At present, there are standard guidelines for the provision of maternal and child health services at every level of government health facilities. The majority of maternal and child health services are delivered throughout the country by government agencies at all levels of the health care system. At the village level there are primary health care units, where village health volunteers assist in providing advice and referring cases to health centers. The MCH services system at the community level is complemented by the hospital component, made up of a network of community hospitals at the district level, provincial, as well as regional, MCH and university hospitals. All levels are linked together by an established referral system. Currently 92.2% of pregnant women receive at least four antenatal care visits. The first antenatal care visit before 12 weeks of gestational age was increased from 46.18% of cases in 2008, to 65.36% in 2009 and to 67.56 % in 2010. Most antenatal care is provided in hospitals and/or health centers by medical and health personnel (doctors / nurses / midwives). In government hospitals, antenatal care services are free of charge. Services provided at antenatal clinics include: routine physical examination; voluntary counseling and testing for HIV and Thalassemia; Tetanus Toxoid vaccination; health education; and provision of folic acid and iron supplement.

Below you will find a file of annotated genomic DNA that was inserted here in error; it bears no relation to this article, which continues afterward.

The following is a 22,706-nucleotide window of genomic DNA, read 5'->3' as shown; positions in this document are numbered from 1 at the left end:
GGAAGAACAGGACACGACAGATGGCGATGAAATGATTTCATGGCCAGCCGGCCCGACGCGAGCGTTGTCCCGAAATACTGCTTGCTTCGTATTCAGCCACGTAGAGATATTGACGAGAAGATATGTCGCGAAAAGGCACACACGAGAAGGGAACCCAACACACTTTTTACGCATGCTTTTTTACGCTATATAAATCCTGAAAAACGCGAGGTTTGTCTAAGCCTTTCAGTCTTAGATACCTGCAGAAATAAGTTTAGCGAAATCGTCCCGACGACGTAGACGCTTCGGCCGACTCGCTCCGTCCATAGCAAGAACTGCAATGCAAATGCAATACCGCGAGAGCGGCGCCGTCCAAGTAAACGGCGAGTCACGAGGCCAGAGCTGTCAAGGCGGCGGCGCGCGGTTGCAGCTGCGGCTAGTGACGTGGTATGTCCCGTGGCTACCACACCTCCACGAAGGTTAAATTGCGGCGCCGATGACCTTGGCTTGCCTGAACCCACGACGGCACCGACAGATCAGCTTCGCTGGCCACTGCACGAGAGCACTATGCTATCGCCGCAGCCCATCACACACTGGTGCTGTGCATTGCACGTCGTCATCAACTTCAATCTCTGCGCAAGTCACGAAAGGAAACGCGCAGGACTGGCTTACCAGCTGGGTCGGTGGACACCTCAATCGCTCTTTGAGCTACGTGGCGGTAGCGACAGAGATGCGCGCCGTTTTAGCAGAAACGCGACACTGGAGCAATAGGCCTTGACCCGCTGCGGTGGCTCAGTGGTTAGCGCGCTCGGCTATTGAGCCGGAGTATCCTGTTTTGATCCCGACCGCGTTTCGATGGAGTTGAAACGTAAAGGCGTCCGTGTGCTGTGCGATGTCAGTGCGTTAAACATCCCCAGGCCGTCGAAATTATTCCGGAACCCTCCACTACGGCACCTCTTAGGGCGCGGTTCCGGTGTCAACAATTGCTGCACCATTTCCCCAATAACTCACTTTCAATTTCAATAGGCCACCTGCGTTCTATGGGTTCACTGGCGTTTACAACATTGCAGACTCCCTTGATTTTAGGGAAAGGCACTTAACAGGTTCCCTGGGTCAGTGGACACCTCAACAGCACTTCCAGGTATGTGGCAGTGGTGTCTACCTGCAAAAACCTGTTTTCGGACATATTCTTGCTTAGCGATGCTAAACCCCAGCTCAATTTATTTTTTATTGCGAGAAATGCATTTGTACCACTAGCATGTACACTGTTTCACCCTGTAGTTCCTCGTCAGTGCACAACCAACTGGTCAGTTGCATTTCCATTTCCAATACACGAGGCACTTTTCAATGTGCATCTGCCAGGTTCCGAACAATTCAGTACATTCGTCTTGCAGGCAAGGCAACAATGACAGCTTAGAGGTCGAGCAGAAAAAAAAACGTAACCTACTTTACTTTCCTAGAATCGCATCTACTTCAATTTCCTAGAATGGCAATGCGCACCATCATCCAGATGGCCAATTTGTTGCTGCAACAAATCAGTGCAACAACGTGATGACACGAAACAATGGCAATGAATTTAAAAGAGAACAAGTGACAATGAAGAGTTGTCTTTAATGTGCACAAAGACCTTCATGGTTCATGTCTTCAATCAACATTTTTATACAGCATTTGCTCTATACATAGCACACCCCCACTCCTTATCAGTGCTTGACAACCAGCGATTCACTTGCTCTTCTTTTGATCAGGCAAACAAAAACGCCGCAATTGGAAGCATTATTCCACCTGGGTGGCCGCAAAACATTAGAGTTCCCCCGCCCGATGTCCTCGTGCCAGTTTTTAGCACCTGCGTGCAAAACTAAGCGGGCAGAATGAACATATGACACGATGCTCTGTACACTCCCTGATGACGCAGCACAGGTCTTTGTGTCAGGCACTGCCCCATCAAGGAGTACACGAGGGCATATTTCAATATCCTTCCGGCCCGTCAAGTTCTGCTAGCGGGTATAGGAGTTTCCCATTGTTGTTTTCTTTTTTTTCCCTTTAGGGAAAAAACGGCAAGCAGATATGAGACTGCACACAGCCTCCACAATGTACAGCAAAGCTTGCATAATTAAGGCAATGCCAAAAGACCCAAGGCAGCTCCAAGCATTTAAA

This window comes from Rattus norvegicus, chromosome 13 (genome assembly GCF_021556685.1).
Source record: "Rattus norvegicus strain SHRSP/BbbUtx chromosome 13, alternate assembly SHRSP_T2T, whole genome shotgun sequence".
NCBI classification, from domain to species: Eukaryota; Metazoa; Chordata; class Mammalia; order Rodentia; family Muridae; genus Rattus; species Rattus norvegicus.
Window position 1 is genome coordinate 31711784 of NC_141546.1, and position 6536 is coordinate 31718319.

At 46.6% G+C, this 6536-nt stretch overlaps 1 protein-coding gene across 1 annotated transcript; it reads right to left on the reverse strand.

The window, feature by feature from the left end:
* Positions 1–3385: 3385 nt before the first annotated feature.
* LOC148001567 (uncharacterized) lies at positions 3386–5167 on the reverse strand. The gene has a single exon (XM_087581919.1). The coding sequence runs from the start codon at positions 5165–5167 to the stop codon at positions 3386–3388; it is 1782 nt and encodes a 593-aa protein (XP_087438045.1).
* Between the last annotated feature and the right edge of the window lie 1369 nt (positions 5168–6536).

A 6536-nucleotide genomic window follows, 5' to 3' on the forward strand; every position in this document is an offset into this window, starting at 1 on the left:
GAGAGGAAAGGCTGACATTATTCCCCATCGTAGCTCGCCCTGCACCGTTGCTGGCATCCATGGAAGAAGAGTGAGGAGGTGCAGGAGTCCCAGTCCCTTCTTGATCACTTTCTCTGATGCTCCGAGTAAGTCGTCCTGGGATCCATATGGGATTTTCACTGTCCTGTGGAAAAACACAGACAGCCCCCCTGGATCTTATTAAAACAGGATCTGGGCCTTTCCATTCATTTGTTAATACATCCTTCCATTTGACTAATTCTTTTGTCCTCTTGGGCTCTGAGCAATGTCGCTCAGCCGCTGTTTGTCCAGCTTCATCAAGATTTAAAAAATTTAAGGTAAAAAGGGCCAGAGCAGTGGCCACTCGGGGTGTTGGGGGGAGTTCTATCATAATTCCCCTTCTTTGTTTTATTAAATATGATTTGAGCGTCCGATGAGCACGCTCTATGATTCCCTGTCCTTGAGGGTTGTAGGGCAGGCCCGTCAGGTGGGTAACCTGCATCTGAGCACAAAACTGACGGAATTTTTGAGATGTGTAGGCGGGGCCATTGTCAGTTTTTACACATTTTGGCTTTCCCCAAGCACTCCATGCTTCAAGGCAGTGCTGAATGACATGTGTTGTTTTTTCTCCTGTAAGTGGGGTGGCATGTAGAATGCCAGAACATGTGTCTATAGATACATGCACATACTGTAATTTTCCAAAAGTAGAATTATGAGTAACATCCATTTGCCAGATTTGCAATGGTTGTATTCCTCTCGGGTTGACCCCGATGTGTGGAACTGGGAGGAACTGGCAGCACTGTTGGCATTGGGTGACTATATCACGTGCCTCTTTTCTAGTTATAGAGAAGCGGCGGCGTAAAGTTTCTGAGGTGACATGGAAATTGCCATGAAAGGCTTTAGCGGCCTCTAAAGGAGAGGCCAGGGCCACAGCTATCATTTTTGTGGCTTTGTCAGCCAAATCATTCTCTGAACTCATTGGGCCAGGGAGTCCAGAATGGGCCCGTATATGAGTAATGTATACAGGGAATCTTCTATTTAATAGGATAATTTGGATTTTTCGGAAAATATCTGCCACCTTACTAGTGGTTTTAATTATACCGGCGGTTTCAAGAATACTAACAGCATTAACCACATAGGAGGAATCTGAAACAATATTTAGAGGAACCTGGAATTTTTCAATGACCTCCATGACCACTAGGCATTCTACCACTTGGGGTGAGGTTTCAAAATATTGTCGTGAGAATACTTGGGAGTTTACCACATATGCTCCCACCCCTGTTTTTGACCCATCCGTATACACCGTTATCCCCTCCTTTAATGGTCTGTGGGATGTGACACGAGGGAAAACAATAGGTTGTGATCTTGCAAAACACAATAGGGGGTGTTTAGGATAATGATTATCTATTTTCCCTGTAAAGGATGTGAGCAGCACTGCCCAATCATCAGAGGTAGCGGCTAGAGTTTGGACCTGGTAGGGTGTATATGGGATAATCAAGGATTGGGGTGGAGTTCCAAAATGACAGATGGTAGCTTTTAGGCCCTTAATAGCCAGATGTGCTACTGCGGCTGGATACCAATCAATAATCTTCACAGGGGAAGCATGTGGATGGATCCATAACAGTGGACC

All pregnant women are given the MCH Booklet and Pregnancy Pathway at the first antenatal visit. Almost all of the mothers are found to utilize the MCH Booklet to record their antenatal and postpartum care received. Most postpartum mothers are found to receive the complete standard postpartum care; at least two visits by trained medical and health personnel (doctors / nurses / midwives). A slightly higher percentage of infants receive child care from a professionally trained health care provider. The average number of bed-days in hospital for birth is two days for both mother and newborn. If the newborn is sick and requires hospitalization beyond two days, usually the mother is discharged. Some hospitals have tried to set up a place for mothers to stay while their sick babies are being treated, to help promote breastfeeding for sick babies, and to educate mothers about essential newborn care. 

Decreased Human Resources for Maternal, Newborn and Child Health